Another limitation inherent in current systems is that once the user generates a media file, there is no simple mechanism for depositing the media files into a dynamic environment (e.g., a list that changes according to a set of criteria or behaviors established by the user). For example, users may send files they create to a server, but the prior art doe not have a way for the posting user to sequence the files according to a series of dynamic attributes. Users cannot, for example, define the type of files that are to be placed on the server where the files that are on the server are associated with a list that changes according to criteria established by the user. Thus, there is a need for a system that accomplished these objectives by providing the user with a dynamic environment in which to upload files.

It is apparent that the current procedures to create, prepare, manage and disseminate a media files and presentations over the Internet are lengthy and tedious, requiring a high level of knowledge of a number of computer programs for processing each step. The process is so tedious because each step typically requires the use of a different computer program and the user must take the output of one program and feed it into the next program.

Moreover, these tasks are currently performed as individual steps in separate programs on servers rather than on the user's computer. It would be more efficient for users to perform as many of these steps as possible on their own computers or clients, rather than attempt to perform the processing using software provided for them on a server.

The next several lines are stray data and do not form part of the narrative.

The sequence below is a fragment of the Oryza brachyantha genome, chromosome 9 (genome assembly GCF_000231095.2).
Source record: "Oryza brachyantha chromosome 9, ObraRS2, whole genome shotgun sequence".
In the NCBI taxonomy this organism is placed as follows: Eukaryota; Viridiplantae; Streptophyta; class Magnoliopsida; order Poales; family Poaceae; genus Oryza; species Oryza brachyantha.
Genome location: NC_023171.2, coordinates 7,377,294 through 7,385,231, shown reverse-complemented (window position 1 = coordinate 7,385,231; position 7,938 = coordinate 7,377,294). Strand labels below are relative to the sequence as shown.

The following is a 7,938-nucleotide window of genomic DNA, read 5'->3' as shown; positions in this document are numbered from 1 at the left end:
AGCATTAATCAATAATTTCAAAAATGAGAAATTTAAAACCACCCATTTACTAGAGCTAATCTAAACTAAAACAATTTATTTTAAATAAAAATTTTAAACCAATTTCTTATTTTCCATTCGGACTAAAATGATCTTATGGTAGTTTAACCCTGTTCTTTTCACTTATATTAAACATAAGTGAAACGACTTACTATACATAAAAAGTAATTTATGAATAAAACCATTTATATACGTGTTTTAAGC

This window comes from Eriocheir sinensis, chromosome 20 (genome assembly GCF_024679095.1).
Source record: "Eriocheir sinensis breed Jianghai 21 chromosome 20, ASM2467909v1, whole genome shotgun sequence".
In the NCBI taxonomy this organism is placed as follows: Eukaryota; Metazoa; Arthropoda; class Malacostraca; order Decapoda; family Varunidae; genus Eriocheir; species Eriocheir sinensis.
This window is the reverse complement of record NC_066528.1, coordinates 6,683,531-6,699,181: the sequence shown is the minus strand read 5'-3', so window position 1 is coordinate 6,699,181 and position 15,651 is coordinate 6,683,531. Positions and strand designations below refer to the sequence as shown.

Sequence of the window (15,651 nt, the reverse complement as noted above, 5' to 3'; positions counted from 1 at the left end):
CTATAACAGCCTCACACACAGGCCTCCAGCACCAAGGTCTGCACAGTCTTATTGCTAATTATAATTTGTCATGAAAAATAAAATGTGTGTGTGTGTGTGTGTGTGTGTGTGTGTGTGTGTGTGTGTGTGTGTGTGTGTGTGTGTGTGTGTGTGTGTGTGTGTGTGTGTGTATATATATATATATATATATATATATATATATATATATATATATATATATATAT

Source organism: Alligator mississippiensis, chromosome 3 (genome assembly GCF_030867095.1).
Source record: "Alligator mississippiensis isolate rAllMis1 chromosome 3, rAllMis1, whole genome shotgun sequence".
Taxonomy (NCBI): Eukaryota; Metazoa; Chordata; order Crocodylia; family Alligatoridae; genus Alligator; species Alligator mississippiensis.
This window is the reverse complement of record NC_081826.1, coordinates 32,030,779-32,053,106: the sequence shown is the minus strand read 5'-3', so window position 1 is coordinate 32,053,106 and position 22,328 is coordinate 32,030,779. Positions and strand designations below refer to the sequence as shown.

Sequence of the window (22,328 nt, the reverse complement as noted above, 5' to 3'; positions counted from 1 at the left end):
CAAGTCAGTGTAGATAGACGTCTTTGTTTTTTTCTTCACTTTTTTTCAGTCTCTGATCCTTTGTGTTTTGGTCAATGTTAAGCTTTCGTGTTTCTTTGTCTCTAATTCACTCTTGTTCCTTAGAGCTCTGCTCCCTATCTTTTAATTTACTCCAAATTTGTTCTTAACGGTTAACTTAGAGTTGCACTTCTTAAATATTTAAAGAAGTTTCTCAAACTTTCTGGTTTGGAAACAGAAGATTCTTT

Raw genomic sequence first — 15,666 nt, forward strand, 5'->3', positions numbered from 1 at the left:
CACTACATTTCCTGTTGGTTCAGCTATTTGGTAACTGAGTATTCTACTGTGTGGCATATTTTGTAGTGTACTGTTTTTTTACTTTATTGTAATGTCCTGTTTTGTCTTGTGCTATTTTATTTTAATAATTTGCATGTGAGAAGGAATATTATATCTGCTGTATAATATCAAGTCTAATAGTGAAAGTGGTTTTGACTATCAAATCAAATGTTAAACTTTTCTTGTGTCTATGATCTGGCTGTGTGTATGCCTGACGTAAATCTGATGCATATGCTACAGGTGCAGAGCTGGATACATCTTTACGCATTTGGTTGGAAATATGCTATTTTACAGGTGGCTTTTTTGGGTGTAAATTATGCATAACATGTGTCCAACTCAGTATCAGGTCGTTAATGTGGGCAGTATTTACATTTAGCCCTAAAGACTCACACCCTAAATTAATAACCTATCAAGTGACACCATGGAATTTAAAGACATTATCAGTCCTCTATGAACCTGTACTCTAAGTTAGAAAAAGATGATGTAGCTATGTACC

For example, a user may have to upload a .WAV file to one server for signal processing and know how to operate the signal processing for that server. The user will then have to load the file to another server for encoding and know how to operate that program as well. After that, the user will have to load the completed file to a third server for distribution and must know how to use the system on that third server as well.

Therefore, there is a need for a simple, inexpensive way to create, process, encode, upload, post and distribute seamless media files and presentations while requiring minimal creator input, expertise, and time. Hence, a system is needed that runs on a user's local PC and is suitable for users who are not experts in various media recording, processing, encoding, transmitting, and server based software packages.